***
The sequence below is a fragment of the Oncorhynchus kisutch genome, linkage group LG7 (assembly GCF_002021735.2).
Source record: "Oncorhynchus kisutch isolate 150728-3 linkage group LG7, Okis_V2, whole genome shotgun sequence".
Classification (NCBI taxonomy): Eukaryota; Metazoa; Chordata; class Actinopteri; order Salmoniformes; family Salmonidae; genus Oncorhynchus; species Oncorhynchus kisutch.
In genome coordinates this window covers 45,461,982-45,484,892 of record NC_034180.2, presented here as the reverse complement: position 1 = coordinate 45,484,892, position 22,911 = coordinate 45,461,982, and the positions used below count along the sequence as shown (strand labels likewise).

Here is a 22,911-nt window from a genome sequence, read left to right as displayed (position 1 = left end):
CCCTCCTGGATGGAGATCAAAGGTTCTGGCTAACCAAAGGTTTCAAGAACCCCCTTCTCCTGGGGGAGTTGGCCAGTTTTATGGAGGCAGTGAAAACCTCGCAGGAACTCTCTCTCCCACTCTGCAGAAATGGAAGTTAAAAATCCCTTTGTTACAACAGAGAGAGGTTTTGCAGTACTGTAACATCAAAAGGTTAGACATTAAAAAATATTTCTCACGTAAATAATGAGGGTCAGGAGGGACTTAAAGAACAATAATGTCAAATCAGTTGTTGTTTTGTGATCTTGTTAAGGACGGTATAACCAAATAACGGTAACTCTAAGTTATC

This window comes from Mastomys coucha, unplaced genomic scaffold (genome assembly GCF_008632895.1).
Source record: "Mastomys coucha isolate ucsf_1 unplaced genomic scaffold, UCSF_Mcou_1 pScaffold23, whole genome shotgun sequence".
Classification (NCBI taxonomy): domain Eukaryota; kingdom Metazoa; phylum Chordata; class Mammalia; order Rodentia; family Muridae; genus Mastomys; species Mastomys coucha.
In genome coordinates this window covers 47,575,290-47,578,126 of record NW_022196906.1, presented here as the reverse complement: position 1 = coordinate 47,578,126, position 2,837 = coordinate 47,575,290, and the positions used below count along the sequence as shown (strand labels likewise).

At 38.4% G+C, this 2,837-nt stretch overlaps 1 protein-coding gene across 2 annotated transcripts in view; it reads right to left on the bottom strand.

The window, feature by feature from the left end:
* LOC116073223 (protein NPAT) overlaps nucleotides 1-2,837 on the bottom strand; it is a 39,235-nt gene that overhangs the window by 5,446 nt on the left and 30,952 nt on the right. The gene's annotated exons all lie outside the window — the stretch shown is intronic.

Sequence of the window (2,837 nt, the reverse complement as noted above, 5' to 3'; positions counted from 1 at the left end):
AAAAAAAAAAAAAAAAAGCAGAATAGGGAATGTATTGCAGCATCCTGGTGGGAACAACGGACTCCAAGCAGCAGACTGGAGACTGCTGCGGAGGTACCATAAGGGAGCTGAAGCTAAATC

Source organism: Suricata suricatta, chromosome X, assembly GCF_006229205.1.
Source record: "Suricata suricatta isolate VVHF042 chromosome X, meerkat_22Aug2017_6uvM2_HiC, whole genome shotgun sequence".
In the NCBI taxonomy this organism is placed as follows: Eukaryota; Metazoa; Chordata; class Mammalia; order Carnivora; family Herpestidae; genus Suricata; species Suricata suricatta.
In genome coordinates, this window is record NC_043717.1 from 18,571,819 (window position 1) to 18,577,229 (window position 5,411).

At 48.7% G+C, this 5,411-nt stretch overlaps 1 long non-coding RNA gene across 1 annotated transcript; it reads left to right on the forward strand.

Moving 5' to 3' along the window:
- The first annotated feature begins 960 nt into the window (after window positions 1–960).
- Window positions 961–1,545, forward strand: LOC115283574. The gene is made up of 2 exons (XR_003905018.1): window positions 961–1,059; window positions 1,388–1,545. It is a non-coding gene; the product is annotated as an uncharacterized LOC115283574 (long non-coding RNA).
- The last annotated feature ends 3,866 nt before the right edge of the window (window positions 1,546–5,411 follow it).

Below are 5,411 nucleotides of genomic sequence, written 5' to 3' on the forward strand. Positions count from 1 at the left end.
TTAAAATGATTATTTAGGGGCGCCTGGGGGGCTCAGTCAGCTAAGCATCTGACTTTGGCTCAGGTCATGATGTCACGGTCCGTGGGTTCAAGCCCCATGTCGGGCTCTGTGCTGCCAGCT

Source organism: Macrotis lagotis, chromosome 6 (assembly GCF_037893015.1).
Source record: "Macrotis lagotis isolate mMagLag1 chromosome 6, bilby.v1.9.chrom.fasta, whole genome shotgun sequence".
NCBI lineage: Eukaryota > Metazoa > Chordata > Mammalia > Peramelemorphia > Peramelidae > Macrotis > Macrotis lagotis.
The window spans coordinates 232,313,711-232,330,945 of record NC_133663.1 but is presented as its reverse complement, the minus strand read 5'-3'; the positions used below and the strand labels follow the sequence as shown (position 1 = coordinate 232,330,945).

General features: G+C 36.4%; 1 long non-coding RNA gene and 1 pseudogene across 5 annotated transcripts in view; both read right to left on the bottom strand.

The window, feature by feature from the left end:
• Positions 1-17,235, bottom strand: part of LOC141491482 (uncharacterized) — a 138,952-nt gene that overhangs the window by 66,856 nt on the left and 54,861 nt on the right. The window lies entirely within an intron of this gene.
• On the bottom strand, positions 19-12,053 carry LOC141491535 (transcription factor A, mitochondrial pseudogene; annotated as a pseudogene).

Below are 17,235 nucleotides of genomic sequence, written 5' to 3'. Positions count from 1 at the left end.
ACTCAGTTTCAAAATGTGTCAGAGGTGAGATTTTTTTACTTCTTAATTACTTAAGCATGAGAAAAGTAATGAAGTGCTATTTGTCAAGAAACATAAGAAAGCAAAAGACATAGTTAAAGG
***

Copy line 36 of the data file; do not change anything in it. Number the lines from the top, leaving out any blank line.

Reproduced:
ACTCAGTTTCAAAATGTGTCAGAGGTGAGATTTTTTTACTTCTTAATTACTTAAGCATGAGAAAAGTAATGAAGTGCTATTTGTCAAGAAACATAAGAAAGCAAAAGACATAGTTAAAGG